“With increasing globalization, organizational culture will be more important than national culture”. Discuss and critically evaluate this statement.
As our world becomes increasingly globalized, a term used by marketing guru Theodore Levitt to depict extensive developments and advancements in communications and technology, resulting in an emerging worldwide cultural homogeneity (N. Asgary and A. Walle, 2002, The Cultural Impact of Globalization: Economic Activity and Social). With the diversification of our workforce, in terms of culture, gender and ethnicity, the argument of whether organizational culture is more crucial than national culture, or vice versa, in our current period of rapid globalization arises. In this essay, I shall discuss this argument by giving my points coupled with supporting evidence.
Firstly, according to Lysons’ (2000) paper, organizational culture is defined as the system of shared beliefs, values and habits within an organization that interacts with the formal structure to form behavioral norms. (K. Lysons (2000). Concerning Corporate Culture.) National culture is defined as the joint psychological indoctrination of people originating from any particular country (T. Morden (1999) Model of National Culture). This mental programming shapes the values, perceptions, behaviors and beliefs perceived to be of importance by people of that nationality.
To a certain extent, I believe that with increasing globalization, organizational culture has more importance than one’s national culture. With globalization, there’s an influx of foreign talents, employees and staff from other countries into a company. For example, when a Mainland Chinese migrates or is transferred to another branch of his American-based company located in America, he would be exposed to a new American culture that is completely different from what he is used to back at home. According to Hofstede’s framework for assessing culture, the Chinese and Americans are very different in terms of their national culture. For instance, the Chinese society is largely collective compared to the highly individualism of American societies and organizations. This means that the Chinese expect others in their group to look after and defend them while the Americans tend to look after the interests if themselves and their immediate family (S. Robbins, R. Bergman, I. Stagg, M. Coulter (2006) Management 4th Edition, Pg 141). However, if the Americans were to insistent on their national culture of individualism, the foreign Chinese is bound to experience a culture shock, where he may be feel uncomfortable and is unable to adjust to the different working environment. This may in turn lead to conflicts and fiction between the Chinese and his American colleagues due to a stark disagreement in cultural beliefs and values. Furthermore, national culture and ‘accepted behavior’ may also differ from state to state, within one country. Hence, without a strong organizational culture, there’s no shared vision and common organizational goals. Employees may see themselves as people from different countries and cultural background who just happen to work in the same company, instead of equally capable, fellow colleagues with the same company aims, regardless of their nationality and racial background.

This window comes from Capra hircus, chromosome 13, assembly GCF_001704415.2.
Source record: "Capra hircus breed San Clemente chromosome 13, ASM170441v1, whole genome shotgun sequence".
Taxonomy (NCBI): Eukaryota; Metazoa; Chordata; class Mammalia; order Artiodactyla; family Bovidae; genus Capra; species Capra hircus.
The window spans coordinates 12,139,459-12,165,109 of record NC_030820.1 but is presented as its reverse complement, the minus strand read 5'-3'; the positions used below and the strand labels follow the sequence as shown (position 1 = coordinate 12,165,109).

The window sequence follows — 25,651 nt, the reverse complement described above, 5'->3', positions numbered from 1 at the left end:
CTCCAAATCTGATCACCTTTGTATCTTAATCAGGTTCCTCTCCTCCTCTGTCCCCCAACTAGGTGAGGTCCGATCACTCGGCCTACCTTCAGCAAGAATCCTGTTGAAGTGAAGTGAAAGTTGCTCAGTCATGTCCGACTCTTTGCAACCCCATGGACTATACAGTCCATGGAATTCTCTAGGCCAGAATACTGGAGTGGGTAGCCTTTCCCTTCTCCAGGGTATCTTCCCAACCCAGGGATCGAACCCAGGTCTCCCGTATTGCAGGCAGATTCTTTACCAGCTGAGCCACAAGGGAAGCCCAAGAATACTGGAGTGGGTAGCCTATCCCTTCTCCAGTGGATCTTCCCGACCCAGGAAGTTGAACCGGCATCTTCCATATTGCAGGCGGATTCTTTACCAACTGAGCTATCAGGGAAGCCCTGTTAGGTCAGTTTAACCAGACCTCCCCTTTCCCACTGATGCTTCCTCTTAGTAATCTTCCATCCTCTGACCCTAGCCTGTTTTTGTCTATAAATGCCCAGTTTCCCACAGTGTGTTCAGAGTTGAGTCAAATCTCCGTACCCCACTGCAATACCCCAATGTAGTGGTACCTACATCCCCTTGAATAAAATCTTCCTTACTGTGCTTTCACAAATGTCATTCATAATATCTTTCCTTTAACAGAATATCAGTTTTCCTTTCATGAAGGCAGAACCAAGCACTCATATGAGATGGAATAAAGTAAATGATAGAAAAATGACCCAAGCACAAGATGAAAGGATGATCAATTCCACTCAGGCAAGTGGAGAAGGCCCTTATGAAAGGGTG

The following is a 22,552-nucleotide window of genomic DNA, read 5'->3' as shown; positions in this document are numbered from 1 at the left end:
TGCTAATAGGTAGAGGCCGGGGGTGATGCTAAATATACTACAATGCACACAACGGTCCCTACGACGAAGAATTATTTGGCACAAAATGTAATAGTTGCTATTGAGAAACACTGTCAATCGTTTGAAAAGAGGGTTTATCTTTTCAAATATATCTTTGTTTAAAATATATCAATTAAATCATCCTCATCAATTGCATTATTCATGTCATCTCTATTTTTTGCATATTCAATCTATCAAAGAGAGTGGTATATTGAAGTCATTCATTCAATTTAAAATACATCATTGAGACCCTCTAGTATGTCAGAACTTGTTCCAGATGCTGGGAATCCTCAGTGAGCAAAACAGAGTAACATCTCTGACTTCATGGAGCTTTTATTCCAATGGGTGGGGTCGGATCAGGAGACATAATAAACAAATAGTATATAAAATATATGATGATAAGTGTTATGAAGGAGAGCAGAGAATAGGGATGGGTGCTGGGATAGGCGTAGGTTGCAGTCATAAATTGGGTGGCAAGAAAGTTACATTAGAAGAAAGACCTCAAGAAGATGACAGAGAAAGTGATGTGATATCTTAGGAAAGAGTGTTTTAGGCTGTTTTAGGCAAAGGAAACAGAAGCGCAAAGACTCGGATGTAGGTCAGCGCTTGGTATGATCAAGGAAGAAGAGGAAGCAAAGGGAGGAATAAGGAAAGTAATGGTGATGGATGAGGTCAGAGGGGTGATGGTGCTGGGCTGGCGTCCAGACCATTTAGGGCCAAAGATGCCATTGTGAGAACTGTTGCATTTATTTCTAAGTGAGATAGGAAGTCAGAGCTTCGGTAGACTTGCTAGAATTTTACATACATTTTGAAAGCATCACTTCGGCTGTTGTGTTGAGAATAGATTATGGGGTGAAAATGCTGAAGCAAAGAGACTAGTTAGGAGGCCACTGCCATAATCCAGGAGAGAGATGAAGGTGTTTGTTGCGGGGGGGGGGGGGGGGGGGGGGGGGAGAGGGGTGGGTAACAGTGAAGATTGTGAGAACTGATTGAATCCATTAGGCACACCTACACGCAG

In this case, an organizational culture of strong team and people orientation is beneficial in instilling cooperation, trustworthiness and teamwork amongst employees. This is increasingly important with increasing globalization where the workforce is rapidly becoming diversified and varied. A strong organizational culture will allow employees from various cultural backgrounds to share common values, ideas and behavior that would promote understanding and harmony, thus negating the effects of stark differences in national culture that may serve to distinct foreigners more apart from the locals. This may help avoid possible friction, misunderstandings which are...
Stephen Robbins, Rolf Bergman, Ian Stagg, Mary Coulter (2006) Management 4th Edition, Pgs 141
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Tony Morden (1999) Model of National Culture – A Management Review Vol
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Geert Hofstede (1993)
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Susan C. Schneider, Arnoud De Meyer (1991). Interpreting and responding to strategic issues: The importance of national culture. Strategic Management Journal Vol. 12, Iss. 4, pp 307-320. John Wiley & Sons, Ltd.
Peter T. van den Berg, Celeste P.M. Wilderom (2004). Defining, Measuring, and Comparing Organisational Cultures. Applied Psychology: An International Review pp 570-582.
Froniga Greig, (2005) Gender at Work
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